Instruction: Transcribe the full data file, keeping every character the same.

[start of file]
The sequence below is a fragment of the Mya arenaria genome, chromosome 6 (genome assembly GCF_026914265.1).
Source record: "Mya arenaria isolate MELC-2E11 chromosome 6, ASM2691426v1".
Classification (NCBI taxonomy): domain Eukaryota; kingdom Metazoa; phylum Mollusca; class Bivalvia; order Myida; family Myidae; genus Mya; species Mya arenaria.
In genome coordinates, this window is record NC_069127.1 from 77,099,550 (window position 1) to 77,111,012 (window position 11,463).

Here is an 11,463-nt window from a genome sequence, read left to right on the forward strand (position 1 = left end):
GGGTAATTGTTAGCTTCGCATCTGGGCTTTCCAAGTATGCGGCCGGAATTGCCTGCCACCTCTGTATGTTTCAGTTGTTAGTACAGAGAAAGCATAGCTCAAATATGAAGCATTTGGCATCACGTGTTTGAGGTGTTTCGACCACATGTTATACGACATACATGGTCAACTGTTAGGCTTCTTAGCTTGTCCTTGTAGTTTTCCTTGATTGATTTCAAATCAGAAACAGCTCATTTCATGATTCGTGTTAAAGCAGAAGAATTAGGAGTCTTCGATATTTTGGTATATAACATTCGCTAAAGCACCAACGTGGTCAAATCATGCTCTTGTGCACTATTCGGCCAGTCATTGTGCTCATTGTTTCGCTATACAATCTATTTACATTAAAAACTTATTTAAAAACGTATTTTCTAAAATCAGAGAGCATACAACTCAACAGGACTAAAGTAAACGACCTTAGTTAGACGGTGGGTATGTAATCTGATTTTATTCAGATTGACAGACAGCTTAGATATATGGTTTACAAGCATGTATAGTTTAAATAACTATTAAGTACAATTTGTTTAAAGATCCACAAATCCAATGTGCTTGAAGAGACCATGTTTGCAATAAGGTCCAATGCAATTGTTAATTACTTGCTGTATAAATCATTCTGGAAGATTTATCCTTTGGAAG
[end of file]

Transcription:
The sequence below is a fragment of the Mya arenaria genome, chromosome 6 (genome assembly GCF_026914265.1).
Source record: "Mya arenaria isolate MELC-2E11 chromosome 6, ASM2691426v1".
Classification (NCBI taxonomy): domain Eukaryota; kingdom Metazoa; phylum Mollusca; class Bivalvia; order Myida; family Myidae; genus Mya; species Mya arenaria.
In genome coordinates, this window is record NC_069127.1 from 77,099,550 (window position 1) to 77,111,012 (window position 11,463).

Here is an 11,463-nt window from a genome sequence, read left to right on the forward strand (position 1 = left end):
GGGTAATTGTTAGCTTCGCATCTGGGCTTTCCAAGTATGCGGCCGGAATTGCCTGCCACCTCTGTATGTTTCAGTTGTTAGTACAGAGAAAGCATAGCTCAAATATGAAGCATTTGGCATCACGTGTTTGAGGTGTTTCGACCACATGTTATACGACATACATGGTCAACTGTTAGGCTTCTTAGCTTGTCCTTGTAGTTTTCCTTGATTGATTTCAAATCAGAAACAGCTCATTTCATGATTCGTGTTAAAGCAGAAGAATTAGGAGTCTTCGATATTTTGGTATATAACATTCGCTAAAGCACCAACGTGGTCAAATCATGCTCTTGTGCACTATTCGGCCAGTCATTGTGCTCATTGTTTCGCTATACAATCTATTTACATTAAAAACTTATTTAAAAACGTATTTTCTAAAATCAGAGAGCATACAACTCAACAGGACTAAAGTAAACGACCTTAGTTAGACGGTGGGTATGTAATCTGATTTTATTCAGATTGACAGACAGCTTAGATATATGGTTTACAAGCATGTATAGTTTAAATAACTATTAAGTACAATTTGTTTAAAGATCCACAAATCCAATGTGCTTGAAGAGACCATGTTTGCAATAAGGTCCAATGCAATTGTTAATTACTTGCTGTATAAATCATTCTGGAAGATTTATCCTTTGGAAG